SOTU: Obama Makes a Muscular Defense of Social Security, But Aligns with Wall St. on Exporting Our Jobs
Stay up to date with the latest headlines via email.
President Obama used his second State of the Union Address to deliver a muscular defense of Social Security, the crown jewel program of the New Deal that progressives had feared was under threat as the president triangulated to the right following November, 2010, election setbacks for Democrats.
Explicitly acknowledging disagreement with key recommendations made by his own bipartisan Fiscal Commission, Obama told the assembled members of Congress that it was necessary to "find a bipartisan solution to strengthen Social Security for future generations. And we must do it without putting at risk current retirees, the most vulnerable, or people with disabilities; without slashing benefits for future generations; and without subjecting Americans’ guaranteed retirement income to the whims of the stock market."
Obama's defenses of Social Security – along his willingness to outline plans for at least some new stimulus spending -- represents a victory of sorts for progressives who campaigned ardently in recent weeks to avert a sharp turn to the right by a president who was shaken by November, 2010, election setbacks for Democrats.
But, while Obama was strong on Social Security, and more supportive of public investment to create jobs than some had been anticipated, he sent such mixed signals about defending Medicare and Medicaid that the speech drew a rebuke from the American Association of Retired People.
Obama said: “The bipartisan Fiscal Commission I created last year made this crystal clear. I don’t agree with all their proposals, but they made important progress. And their conclusion is that the only way to tackle our deficit is to cut excessive spending wherever we find it – in domestic spending, defense spending, health care spending, and spending through tax breaks and loopholes. This means further reducing health care costs, including programs like Medicare and Medicaid, which are the single biggest contributor to our long-term deficit..”
AARP’s A. Barry Rand, responded: "We're pleased to hear the president acknowledge the vital importance of Social Security and the need to protect this lifeline for future generations, but we are disappointed that he, like his fiscal commission did last late last year, seeks to address this bedrock of financial security in the context of reducing a deficit it didn't cause. Moreover, any attempt to control spending in Medicare and Medicaid without addressing the causes of skyrocketing costs throughout the health care system will not reduce these costs, but rather shift them on to the backs of people of all ages and generations.”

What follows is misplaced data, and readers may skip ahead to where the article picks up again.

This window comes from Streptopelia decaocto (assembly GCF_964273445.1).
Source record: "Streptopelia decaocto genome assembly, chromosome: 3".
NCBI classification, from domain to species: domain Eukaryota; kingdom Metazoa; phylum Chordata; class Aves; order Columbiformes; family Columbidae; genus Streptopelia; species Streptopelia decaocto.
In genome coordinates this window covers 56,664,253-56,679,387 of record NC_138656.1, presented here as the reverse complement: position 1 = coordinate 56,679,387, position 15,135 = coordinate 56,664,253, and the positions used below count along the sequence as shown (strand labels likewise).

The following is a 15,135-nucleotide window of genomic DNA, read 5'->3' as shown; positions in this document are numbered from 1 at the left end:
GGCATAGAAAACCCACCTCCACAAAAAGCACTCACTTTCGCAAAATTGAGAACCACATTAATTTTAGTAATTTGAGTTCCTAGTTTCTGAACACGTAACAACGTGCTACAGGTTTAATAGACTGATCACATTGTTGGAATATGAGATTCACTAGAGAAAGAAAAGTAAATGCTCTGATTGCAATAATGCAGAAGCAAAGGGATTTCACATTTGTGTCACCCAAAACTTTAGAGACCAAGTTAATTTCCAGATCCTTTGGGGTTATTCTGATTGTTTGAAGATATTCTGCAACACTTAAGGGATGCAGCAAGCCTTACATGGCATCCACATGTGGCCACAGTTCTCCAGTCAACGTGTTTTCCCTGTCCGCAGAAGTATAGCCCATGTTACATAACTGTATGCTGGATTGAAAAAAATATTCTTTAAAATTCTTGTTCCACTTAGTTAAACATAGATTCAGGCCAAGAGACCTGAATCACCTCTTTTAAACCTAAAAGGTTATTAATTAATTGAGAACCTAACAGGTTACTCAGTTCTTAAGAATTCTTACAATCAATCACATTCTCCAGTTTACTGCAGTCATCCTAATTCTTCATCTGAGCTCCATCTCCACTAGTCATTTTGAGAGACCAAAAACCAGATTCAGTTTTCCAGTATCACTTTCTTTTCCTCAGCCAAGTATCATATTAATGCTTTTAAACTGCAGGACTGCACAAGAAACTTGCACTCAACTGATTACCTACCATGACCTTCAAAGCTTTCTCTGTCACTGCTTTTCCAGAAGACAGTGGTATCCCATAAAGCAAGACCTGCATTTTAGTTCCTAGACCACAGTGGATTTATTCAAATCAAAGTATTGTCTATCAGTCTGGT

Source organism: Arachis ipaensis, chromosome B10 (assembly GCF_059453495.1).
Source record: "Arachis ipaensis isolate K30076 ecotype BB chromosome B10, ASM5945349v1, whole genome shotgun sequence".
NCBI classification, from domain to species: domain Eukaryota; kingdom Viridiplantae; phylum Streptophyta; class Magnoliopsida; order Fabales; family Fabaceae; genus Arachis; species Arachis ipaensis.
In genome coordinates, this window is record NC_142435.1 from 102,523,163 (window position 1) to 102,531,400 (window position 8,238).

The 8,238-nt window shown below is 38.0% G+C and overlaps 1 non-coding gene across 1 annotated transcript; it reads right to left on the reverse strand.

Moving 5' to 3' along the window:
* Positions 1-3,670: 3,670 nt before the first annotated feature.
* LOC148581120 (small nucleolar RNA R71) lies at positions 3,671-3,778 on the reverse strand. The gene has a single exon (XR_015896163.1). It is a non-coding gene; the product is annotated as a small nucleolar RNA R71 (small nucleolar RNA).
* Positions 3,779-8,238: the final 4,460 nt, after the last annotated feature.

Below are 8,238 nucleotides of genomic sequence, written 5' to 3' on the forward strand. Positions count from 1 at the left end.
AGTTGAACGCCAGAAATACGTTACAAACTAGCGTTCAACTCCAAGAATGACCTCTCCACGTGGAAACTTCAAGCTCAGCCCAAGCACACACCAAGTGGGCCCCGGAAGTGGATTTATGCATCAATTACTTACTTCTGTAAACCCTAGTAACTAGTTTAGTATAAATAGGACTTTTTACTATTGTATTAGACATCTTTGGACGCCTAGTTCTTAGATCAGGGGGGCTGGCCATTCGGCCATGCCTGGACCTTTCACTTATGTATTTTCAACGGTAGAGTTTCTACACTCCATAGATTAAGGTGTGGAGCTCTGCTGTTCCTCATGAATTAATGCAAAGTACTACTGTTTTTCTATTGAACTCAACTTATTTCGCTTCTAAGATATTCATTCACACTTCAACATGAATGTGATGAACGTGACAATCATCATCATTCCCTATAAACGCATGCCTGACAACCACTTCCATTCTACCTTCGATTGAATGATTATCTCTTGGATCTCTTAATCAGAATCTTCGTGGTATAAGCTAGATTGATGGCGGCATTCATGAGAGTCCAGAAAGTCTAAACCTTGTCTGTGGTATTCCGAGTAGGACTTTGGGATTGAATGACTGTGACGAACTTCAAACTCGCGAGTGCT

Obama also voiced support for free-trade policies that have been ardently opposed by unions, environmental groups and human rights campaigners. And he veered to the right with embraces of corporate-backed initiatives to limit lawsuits, to dumb down federal regulations and to freeze discretionary spending in a way that threatens domestic programs while sparing the Pentagon from the sharpest cuts.
Obama's ably-delivered and generally well-received speech illustrated the new balancing act that he seeks to perform in the aftermath of election results that gave control of the House to conservative Republicans and significantly reduced the Democratic majority in the Senate.
As expected, Obama echoed Republican rhetoric about deficits and spending cuts so frequently that, at times, his State of the Union Address sounded more like that of a mainstream Republican trying to appeal to Tea Party voters than a progressive Democrat.
As such, this was not a satisfyingly progressive State of the Union Address.
It was, however, far less deferent to conservative demands than had been predicted just a few days ago.
What changed? With his approval rating surging into the mid-50s in recent days – at least in part because of his unifying response to the Tucson shootings, which the president referenced at the opening of Tuesday’s address to the Congress – Obama has more political capital than he did in the weeks after the election .And he used it to defend Social Security -- rather then embrace calls for slashing benefits or experimenting with privatization – and to renew commitments to classic infrastructure investments in roads, bridges and transit, as well as 21st century projects such as high-speed rail and the development of national wireless networks.